The opinion of the court was delivered by: GOETTEL
This litigation, which has become a legal donnybrook of regrettable proportions, arises from the shipment of mobile homes to Saudi Arabia. Before this Court are numerous motions and cross motions by each of the parties.
Atlanta Shipping Corp. (Atlanta) is a Liberian corporation with its principal place of business in Zurich, Switzerland. Maritime Transport Overseas, Inc. (MTO) serves as Atlanta's general agent in the United States, booking cargoes for carriage from the United States to foreign ports aboard Atlanta's ships.
International Modular Housing, Inc. (IMH) sells modular structures such as mobile homes and mobile structures. It is an American company. Its place of incorporation and principal place of business are in dispute, but the dispute is not material.
In 1976, IMH contracted with a company called National Homes Corp. to purchase 560 mobile homes. IMH then entered into a shipping contract with Atlanta, referred to in the trade as a Liner Booking Note, whereby Atlanta would carry the mobile homes from the United States to Saudi Arabia in four voyages. The Liner Booking Note provided for freight charges of $1.54 million per voyage and a payment schedule of 25% of the total freight charges for each voyage to be prepaid when the bills of lading were signed and 25% each thirty days thereafter until the balance was paid off. The total contract price was $6.16 million.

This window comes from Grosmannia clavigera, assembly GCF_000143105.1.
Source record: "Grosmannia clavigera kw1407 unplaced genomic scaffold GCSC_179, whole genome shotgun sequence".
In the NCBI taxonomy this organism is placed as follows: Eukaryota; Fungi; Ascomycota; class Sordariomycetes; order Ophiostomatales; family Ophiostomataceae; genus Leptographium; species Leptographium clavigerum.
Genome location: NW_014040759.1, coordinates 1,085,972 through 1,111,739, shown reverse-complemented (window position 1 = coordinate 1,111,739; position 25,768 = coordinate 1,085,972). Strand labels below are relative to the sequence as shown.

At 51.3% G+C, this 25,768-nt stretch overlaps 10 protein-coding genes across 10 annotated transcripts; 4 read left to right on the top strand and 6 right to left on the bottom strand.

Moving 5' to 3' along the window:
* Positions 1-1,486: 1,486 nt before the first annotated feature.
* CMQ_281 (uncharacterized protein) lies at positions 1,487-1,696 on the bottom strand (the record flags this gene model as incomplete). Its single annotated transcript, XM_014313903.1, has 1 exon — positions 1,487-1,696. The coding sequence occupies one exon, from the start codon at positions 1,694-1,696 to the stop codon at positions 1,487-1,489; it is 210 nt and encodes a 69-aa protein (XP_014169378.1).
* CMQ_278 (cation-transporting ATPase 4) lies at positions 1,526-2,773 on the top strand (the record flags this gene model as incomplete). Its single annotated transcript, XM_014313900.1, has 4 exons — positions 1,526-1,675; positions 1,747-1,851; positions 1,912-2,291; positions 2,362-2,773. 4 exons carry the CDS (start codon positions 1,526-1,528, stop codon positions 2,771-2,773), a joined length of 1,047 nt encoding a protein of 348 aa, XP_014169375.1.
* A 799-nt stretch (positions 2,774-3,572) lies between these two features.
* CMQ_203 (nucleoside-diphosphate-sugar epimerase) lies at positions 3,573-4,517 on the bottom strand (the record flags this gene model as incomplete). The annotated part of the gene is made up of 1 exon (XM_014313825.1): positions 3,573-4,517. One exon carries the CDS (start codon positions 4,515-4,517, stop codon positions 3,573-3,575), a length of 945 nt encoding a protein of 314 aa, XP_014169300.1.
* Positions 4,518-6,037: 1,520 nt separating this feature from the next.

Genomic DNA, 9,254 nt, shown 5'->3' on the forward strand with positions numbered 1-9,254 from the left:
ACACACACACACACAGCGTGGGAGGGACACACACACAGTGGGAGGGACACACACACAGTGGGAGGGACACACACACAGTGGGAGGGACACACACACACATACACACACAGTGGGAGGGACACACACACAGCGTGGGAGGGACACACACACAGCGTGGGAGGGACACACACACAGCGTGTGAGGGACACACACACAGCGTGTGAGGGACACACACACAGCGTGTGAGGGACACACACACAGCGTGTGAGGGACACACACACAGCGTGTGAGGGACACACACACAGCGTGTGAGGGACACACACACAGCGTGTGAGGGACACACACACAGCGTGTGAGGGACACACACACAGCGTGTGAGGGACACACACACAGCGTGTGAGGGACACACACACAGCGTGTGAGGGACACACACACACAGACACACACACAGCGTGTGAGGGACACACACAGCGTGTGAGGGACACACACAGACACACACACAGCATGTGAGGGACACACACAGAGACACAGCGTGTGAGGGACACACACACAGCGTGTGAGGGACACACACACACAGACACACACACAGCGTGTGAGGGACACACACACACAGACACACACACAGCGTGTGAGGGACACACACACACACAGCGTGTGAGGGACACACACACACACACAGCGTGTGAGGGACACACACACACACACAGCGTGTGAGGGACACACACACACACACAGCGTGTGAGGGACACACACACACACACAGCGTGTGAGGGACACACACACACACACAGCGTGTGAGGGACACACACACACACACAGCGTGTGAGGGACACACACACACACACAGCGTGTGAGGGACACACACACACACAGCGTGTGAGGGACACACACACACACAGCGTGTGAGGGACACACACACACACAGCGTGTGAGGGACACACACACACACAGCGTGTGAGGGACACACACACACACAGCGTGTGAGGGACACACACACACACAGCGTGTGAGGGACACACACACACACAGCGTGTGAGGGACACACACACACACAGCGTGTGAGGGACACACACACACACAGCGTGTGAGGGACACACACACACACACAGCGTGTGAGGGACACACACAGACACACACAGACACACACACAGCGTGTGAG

The first of the four contracted voyages was completed and paid for as provided for in the Liner Booking Note. Problems began with the second voyage. IMH paid the first three installments for this voyage, but did not pay the fourth. At about the same time that IMH missed this installment, it also failed to pay the first installment of the third voyage. (One installment was due on January 25, 1977; the other was due on February 9, 1977. The total arrearage came to $770,000.)
On February 22, 1977, after a long series of negotiations during which Atlanta allegedly threatened to sell the cargo, IMH and Atlanta entered into a "Credit Agreement," which restructured IMH's indebtedness to Atlanta and gave Atlanta title, possession, and a security interest in the cargo then aboard Atlanta's ship. The Credit Agreement also required IMH to deliver a bill of sale for the cargo to Atlanta's attorneys, Zock, Petrie, Reid & Curtin (Zock Petrie), who would hold it in escrow. IMH delivered this bill of sale and, in addition, executed a promissory note reflecting its obligations to Atlanta.
The State Court Litigation